Behind Closed Doors: An Exploration of Cell-Sharing and its Relationship with Wellbeing

Research output: Contribution to journalArticlepeer-review

Abstract

Increasingly people in prison are sharing cells but little is known about how cell-sharing may influence wellbeing. This research explores this issue using a random stratified survey of 569 imprisoned adult men in Northern Ireland. The findings reveal a relationship between cell-sharing and wellbeing but indicate that cellmate relationships may be more important than cell type in influencing wellbeing. Depending on the nature of cellmate relationships, the findings suggest that cell-sharing can enhance or diminish wellbeing beyond that experienced in single cells. In explaining these findings, it is proposed that cellmate relationships may influence the extent to which individuals feel strain from concealing their emotions and vulnerabilities, receive social support from a cellmate and/or feel safe.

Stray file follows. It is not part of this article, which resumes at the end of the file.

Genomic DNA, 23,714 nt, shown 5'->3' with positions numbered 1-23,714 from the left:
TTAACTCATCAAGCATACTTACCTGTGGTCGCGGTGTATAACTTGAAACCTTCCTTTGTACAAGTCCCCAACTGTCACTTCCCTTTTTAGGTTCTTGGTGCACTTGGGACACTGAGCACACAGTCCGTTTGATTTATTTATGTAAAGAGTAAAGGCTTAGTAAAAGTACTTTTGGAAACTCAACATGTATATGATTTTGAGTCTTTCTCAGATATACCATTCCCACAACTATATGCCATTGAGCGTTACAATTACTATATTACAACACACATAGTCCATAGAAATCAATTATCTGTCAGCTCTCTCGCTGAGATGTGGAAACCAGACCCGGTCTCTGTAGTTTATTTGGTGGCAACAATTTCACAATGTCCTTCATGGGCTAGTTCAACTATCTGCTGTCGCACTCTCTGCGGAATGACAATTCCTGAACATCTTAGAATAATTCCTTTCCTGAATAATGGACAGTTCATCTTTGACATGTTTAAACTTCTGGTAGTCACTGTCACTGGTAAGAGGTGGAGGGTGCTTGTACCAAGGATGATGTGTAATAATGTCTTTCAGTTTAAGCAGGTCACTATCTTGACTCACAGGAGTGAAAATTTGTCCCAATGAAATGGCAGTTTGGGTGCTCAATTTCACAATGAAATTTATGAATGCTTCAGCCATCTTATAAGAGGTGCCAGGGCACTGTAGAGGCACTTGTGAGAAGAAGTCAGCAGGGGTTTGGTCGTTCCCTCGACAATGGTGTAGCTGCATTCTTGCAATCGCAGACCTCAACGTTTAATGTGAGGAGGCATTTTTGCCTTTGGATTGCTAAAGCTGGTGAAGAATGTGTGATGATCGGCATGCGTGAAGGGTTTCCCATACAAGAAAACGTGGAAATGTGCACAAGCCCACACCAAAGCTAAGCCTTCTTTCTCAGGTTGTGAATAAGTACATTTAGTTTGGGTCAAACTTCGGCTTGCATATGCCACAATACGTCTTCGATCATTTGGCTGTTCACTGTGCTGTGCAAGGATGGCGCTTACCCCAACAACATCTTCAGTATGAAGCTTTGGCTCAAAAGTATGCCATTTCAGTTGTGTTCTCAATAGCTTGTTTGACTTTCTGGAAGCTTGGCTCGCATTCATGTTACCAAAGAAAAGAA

Original languageEnglish
Number of pages37
JournalEuropean Journal of Criminology
Publication statusAccepted - 03 Jan 2021

Keywords

  • Corrections
  • Cell-Sharing
  • Wellbeing
  • Cellmate Relationships
  • Prisoners
  • Coping

Fingerprint Dive into the research topics of 'Behind Closed Doors: An Exploration of Cell-Sharing and its Relationship with Wellbeing'. Together they form a unique fingerprint.

Cite this